return to frost


A nagging question in Frost criticism in the half-century since the author’s death has been where to place him in the larger narrative of American poetry. There has been no question about the magnitude of his achievement. Realizing “the utmost of ambition,” he lodged more than a few poems “where they will be hard to get rid of.” He ranks high on the short list of great American writers. Moreover, he remains one of the few modern poets in English still read, esteemed, and quoted by all types of people from elementary school kids and chaired professors to journalists and politicians. But after Modernism, popularity itself seems suspicious—an attribute associated with Longfellow and Whittier not Pound and Stevens. Frost’s defenders—from Randall Jarrell, Lionel Trilling, and Louise Bogan in mid-century to such later champions as William Pritchard, Jay Parini, and Mark Richardson—have instinctively supported Frost’s major stature by finding ways to link his work to Modernism. In his controversial speech at Frost’s eighty-fifth birthday, Trilling praised the poet’s “ultimate radicalism” and “terrifying” view of cosmic emptiness. Viewed by some guests at the Waldorf Astoria banquet as an affront, these judgments were pure praise from the Partisan Review contributor, making the elderly poet sound like Franz Kafka or Albert Camus.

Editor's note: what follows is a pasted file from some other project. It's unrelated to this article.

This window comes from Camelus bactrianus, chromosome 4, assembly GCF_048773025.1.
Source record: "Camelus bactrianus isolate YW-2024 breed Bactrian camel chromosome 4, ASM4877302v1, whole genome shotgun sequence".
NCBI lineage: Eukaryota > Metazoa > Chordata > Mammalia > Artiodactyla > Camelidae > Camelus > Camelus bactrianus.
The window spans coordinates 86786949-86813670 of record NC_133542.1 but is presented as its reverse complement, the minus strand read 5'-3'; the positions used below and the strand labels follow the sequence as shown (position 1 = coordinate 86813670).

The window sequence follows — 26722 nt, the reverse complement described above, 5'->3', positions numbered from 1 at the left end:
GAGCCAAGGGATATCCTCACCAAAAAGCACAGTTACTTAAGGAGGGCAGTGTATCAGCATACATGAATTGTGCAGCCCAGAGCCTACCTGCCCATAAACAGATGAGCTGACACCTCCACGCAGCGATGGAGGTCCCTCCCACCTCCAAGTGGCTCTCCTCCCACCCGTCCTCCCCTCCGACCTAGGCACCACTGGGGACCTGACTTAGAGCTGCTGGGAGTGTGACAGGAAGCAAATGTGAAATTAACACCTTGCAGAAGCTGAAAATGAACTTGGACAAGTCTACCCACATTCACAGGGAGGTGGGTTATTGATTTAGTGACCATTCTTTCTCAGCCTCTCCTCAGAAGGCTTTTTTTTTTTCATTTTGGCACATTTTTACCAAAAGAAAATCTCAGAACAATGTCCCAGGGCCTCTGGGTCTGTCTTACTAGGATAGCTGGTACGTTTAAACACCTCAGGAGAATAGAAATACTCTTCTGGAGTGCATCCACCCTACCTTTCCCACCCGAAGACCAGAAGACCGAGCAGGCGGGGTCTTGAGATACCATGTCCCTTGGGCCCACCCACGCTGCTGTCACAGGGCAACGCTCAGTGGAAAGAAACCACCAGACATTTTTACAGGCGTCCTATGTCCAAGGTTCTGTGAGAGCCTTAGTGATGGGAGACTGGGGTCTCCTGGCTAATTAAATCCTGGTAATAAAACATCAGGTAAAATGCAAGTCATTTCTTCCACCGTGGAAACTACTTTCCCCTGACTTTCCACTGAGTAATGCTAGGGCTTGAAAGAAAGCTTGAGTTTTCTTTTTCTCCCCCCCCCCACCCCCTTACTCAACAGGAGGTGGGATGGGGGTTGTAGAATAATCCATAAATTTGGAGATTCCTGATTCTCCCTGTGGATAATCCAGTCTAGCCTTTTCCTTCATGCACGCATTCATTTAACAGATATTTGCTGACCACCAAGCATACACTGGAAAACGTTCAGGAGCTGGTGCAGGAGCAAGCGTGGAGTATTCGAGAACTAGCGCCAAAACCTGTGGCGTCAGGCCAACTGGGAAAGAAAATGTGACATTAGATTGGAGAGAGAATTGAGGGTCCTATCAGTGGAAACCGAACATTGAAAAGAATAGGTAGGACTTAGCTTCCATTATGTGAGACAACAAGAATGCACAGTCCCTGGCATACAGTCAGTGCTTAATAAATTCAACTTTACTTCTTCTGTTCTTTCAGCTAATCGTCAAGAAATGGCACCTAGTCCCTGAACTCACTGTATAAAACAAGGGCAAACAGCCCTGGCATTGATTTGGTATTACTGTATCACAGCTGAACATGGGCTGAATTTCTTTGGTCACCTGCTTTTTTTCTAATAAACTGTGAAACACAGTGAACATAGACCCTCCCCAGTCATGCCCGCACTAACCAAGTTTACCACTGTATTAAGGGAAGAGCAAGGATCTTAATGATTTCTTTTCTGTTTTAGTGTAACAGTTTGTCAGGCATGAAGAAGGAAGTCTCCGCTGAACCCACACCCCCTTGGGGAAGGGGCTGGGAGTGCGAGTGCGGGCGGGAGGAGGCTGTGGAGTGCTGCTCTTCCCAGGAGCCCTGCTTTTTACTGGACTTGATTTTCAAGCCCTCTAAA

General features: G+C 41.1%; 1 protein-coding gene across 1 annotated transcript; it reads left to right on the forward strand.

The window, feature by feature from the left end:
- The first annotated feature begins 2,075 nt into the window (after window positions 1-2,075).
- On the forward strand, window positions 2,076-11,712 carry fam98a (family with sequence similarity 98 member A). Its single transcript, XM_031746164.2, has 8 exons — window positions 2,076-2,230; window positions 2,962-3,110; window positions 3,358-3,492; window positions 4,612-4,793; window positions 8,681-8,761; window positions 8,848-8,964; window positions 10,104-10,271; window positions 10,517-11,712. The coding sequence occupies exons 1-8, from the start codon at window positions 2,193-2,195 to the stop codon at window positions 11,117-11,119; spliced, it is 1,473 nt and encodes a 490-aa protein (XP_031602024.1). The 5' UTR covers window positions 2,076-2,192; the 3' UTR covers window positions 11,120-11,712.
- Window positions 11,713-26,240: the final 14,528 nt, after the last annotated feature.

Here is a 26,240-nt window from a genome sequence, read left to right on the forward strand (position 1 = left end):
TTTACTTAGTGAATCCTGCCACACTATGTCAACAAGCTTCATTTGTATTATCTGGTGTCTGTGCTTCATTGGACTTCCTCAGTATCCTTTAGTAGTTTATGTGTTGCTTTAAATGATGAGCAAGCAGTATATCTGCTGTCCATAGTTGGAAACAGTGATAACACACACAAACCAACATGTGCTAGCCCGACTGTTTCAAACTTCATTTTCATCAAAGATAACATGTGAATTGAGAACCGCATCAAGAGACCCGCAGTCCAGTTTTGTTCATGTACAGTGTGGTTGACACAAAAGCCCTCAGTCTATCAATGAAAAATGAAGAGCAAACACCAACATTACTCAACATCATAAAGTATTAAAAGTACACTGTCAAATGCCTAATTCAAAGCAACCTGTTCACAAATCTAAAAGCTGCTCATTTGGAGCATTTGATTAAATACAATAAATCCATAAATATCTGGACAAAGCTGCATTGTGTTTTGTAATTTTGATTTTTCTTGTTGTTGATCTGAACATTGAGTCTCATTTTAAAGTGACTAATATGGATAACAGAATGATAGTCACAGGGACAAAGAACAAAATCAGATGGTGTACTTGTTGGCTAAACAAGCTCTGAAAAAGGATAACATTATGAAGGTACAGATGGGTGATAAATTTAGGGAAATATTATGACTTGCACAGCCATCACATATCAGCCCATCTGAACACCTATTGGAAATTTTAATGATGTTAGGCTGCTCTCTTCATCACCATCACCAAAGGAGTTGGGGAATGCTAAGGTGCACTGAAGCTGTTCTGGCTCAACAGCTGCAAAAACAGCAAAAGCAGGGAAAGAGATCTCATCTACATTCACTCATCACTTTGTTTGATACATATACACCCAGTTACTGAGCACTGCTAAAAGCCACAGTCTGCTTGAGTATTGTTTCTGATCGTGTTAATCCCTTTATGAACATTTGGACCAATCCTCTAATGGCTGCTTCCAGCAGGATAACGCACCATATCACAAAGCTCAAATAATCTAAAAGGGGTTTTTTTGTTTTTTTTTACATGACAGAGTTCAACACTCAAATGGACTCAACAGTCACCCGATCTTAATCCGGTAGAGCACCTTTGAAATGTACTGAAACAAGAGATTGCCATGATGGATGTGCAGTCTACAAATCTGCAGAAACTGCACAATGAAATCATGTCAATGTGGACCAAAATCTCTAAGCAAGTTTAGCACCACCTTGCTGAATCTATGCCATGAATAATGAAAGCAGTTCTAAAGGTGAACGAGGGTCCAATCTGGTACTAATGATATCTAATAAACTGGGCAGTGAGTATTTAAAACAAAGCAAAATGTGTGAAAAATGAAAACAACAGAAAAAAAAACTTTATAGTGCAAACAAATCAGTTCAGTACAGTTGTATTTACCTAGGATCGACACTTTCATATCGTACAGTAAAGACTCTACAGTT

more from Dana Gioia at VQR here.